The adventurous should don hiking boots (and pack plentiful bug spray) to tackle a section of the Kungsleden, a 440km trail stretching between Abisko and Hemavan in Swedish Lapland. This is true wilderness, passing through four national parks of birch forest and tundra grazed by reindeer as well as under the shadow of the Kebnekaise (Sweden’s tallest mountain, at 2,099 metres). You can rough it by wild camping along the trail, or plan your trek around the 16 attractive STF huts (some complete with wood-fired saunas) that make simple but comfy stops along the way.

Visit the Vasa

The imposing Vasa is a matter of national pride in Sweden. An intricately carved warship built in the 17th century, she unceremoniously sank on her maiden voyage, but was salvaged from the deep three centuries later and has been meticulously restored to her original, artful glory. Visit her at the Vasa Museum in Stockholm.

Celebrate Midsummer

Midsommar (celebrated on the weekend that falls between 20 and 26 June) is a joyful highlight of the Swede’s summer calendar, when the solstice is toasted with alfresco parties countrywide. Midsummer is all about feasting – traditional fare includes pickled herring and strawberries, all washed down with potent Aquavit spirit. If you’re looking for the full midsummer experience head to Dalarna, where locals dress up in traditional folk costumes, parade with floral garlands and dance around a maypole on the shores of Lake Siljan. Gothenburg and the Bohuslan coast are other solstice hotspots.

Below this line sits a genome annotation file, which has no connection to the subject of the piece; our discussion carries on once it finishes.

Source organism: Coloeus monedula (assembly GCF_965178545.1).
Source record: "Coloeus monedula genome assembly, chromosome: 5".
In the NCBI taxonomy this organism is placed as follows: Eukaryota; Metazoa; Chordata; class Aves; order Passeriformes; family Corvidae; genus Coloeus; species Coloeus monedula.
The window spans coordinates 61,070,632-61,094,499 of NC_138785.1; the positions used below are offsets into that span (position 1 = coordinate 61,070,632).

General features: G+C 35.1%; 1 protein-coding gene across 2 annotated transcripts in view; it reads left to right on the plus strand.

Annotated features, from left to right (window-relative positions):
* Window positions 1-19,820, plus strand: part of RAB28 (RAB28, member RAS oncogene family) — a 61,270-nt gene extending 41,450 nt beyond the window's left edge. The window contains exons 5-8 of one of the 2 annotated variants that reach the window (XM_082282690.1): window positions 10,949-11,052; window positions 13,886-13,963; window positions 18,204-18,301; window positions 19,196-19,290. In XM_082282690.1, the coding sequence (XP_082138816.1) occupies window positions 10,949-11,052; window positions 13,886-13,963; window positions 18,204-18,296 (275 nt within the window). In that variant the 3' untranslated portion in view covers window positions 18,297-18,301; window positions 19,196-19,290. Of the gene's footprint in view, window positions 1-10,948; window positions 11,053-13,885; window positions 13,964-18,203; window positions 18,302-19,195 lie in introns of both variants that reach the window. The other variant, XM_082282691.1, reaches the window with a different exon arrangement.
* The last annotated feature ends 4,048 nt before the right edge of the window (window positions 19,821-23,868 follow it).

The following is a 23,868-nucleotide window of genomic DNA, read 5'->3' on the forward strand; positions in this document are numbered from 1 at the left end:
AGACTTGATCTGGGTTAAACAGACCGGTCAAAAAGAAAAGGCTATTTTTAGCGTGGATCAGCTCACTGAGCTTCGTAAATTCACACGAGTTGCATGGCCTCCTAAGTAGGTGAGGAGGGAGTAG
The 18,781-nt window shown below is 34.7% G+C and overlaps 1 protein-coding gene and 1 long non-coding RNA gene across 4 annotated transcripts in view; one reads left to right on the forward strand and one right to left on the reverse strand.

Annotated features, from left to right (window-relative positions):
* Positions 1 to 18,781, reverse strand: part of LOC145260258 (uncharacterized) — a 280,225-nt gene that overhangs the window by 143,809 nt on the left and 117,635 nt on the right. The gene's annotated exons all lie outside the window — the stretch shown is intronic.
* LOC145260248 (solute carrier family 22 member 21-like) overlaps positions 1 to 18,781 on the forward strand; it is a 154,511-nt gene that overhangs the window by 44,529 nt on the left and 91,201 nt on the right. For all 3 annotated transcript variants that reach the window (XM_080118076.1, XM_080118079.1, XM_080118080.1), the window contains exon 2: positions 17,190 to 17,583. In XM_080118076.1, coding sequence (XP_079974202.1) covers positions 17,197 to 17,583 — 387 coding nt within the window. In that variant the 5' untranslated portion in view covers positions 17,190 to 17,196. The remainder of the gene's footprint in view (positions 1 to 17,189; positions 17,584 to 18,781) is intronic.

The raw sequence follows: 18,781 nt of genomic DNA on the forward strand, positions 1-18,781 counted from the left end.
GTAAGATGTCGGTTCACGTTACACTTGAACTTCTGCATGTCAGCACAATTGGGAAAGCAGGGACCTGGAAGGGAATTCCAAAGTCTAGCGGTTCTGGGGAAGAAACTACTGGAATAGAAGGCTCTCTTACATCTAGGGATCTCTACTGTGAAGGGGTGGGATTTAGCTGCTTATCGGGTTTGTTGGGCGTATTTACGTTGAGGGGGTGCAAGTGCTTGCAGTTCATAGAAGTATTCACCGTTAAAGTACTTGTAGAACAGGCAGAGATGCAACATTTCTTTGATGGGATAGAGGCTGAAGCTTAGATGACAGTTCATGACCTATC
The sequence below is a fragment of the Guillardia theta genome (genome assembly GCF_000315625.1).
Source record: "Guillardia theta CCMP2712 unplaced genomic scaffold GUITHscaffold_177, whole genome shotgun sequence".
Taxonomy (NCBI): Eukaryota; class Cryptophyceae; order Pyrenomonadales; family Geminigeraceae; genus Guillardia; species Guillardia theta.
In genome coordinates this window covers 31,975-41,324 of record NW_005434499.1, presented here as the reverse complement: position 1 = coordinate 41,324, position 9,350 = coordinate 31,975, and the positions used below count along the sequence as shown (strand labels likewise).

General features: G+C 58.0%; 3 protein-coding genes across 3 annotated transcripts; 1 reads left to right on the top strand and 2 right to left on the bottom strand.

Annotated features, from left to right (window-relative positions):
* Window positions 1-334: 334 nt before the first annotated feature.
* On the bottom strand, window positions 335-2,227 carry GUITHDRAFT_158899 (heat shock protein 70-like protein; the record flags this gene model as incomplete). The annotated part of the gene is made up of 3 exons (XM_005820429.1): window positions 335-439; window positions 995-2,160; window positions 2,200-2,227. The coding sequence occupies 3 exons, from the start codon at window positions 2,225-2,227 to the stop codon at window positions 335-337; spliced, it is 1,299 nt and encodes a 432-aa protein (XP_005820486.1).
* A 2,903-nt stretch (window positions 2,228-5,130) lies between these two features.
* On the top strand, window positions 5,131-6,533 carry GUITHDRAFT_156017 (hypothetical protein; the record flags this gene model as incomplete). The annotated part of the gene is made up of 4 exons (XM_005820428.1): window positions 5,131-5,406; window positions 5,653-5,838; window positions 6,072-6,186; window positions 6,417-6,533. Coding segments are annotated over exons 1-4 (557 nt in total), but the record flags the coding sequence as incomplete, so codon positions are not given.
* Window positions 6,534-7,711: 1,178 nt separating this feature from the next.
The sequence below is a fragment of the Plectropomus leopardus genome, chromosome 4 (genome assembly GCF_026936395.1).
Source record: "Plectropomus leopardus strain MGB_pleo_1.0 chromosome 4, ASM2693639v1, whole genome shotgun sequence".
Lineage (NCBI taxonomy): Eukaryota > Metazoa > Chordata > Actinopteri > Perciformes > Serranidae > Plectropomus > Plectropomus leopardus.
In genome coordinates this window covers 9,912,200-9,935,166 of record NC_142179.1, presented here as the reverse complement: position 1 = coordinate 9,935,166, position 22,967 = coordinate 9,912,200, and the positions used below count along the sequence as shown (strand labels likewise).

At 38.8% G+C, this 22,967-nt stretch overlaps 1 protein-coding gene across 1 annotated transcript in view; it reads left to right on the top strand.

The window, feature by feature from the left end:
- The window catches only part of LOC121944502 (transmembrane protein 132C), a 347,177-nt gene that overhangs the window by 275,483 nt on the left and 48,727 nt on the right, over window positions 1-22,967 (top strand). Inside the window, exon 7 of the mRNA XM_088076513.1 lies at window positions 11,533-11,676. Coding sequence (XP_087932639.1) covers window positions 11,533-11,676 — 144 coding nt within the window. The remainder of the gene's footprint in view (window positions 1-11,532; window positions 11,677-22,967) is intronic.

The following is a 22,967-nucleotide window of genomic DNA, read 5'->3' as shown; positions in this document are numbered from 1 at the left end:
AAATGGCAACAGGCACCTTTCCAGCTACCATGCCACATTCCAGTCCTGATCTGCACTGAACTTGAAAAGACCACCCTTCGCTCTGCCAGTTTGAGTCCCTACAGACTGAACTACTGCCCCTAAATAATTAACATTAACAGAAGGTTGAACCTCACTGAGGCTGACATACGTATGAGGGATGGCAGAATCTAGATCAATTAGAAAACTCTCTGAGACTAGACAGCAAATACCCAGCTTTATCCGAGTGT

Gaze up at the Northern Lights

The Aurora Borealis comes alive in dancing streaks of green, pink and purple in the night skies above the north of Sweden in September each year. The best time to see the show is January, when low temperatures make for the most spectacular displays, but the lights are often spotted well into March in Lapland. The Sámi – the indigenous people of Sweden – believed the lights were the souls of the dead, while the Vikings thought that the Northern Lights were the Valkyries taking fallen soldiers to meet Odin, god of war.

Go skiing

Grab your goggles – Sweden boasts 100 ski resorts, ranging from Åre in Jämtland-Härjedalen, which offers black slopes and off-piste skiing and Sälen, Dalarna, northern Europe’s largest ski resort, to small mom-and-pop resorts with just a few runs each. Some resorts are close enough to Stockholm and Gothenburg that you can pop into them for a snowsports day mid-city break.

Getting around